Putin Alleges Chechen Man, Murdered In Berlin, Had Links To Moscow Subway Blast

Russian President Vladimir Putin has alleged that the ethnic Chechen Georgian man killed in Berlin this summer had links to a Moscow subway explosion.

Putin, who made the comment on December 9 during a news conference in Paris, provided no evidence to back up the assertion about Zelimkhan Khangoshvili, whose killing German prosecutors said may have been ordered by Russian government agencies.

It appears to be the first time that Putin or any other Russian official commented on any link Khangoshvili, who was killed in August, may have had to a terror attack.

Putin made the statement after meeting with German Chancellor Angela Merkel, who had said she planned to confront the president about the allegation that Russian security agencies were involved in Khangoshvili's killing.

Khangoshvili, 40, had previously fought alongside separatists in Russia's Chechnya region and later sought refuge in neighboring Georgia. Years later, he moved to Germany with his family, where he had been seeking asylum.

He was shot twice in the head in Berlin's Kleiner Tiergarten park on August 23.

A Russian man was arrested shortly after the shooting and has been held in police custody.

On December 4, Germany's Federal Prosecutor's Office said that "there is sufficient factual evidence" that either Russian government agencies or Chechen regional agencies may have ordered the killing.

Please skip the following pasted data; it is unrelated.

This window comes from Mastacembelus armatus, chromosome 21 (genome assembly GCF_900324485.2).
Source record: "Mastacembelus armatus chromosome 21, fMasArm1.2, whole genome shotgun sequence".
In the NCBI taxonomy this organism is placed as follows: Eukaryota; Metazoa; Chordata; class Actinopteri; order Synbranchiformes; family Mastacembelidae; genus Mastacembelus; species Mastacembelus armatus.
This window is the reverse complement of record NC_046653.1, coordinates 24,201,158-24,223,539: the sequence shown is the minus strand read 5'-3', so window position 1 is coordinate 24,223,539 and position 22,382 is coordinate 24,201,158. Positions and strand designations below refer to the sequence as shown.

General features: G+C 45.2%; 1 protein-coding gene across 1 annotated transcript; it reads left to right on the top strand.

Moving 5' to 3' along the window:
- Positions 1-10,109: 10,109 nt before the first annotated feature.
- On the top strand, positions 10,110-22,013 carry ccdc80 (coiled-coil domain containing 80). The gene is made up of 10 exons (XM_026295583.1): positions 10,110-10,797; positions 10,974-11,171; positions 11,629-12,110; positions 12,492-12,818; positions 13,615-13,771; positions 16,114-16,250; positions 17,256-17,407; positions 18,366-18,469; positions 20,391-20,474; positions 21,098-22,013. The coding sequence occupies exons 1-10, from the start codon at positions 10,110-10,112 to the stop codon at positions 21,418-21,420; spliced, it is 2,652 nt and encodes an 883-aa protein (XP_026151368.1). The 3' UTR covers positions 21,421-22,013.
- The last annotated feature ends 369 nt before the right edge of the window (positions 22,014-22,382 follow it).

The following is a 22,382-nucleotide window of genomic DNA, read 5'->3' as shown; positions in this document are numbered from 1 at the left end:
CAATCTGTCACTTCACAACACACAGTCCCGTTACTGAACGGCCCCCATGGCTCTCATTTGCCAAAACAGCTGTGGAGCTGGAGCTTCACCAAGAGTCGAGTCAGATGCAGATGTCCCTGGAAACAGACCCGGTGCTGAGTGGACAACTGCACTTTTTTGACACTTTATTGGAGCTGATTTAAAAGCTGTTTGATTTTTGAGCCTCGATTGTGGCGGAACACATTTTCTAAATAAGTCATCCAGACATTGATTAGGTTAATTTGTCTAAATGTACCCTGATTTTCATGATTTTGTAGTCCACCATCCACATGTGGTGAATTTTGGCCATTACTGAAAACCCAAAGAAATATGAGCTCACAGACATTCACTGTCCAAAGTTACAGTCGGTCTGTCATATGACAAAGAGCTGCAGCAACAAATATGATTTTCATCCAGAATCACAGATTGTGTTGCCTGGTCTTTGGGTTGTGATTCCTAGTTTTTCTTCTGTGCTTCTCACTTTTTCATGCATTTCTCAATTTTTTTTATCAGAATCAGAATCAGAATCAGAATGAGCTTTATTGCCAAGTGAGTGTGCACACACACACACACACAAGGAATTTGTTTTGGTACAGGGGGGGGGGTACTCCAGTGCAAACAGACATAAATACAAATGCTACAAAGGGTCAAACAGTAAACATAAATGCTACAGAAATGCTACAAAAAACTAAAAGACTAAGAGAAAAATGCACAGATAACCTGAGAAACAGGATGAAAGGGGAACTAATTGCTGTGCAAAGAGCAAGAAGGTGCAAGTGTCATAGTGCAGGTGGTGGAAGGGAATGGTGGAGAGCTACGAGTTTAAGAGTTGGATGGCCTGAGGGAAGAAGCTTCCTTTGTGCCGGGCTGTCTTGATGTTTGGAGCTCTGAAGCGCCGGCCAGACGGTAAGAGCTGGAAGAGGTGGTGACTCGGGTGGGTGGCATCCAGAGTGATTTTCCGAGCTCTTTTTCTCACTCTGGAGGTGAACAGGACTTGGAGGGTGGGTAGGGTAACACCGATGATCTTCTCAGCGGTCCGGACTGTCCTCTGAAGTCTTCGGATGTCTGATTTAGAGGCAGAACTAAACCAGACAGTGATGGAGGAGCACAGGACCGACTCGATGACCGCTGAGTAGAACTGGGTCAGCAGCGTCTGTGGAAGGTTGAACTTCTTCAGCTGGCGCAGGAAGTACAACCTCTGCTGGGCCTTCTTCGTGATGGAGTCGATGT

Germany's Foreign Ministry also ordered the expulsion of two Russian diplomats in connection with the case.

Speaking in London that day, Merkel told reporters that she intended to raise the issue of Khangoshvili's killing with Putin.

In Paris, where he was attending peace talks with the leaders of Ukraine and France, Putin denied any Russian government involvement in the slaying and said Russia was ready to assist Germany investigate the killing.

He also described Khangoshvili as "a hardened and murderous fighter" wanted in Russia, and alleged Khangoshvili "killed 98 people in one of his acts" and that he was also "one of the organizers of a Moscow metro blast." He gave no further details or evidence to back up the claim.

"I don't know what happened to him. [He lives in] a criminal underworld and anything could have happened," Putin said, responding to questions from a German reporter.

"We need to find the guilty ones and along with the chancellor do everything to help our German colleagues," he said, while denying there was a "crisis" in relations between the countries.

Asked about the expulsion of the Russian diplomats, Putin suggested that Russia would respond similarly and expel German diplomats. As of midday December 11, there had been no tit-for-tat move by Moscow.

The open-source investigative organization Bellingcat has published materials identifying Khangoshvili's killer as a Russian man who had traveled to Germany under a false identity.

Bellingcat said the man had allegedly been involved in a killing in Moscow in 2013, and that Russia had canceled domestic and international search warrants for the man in 2015, a year after they had been issued.

The organization also said the man may have had links to a special-forces unit of Russia's Federal Security Service (FSB).

With reporting by AFP and AP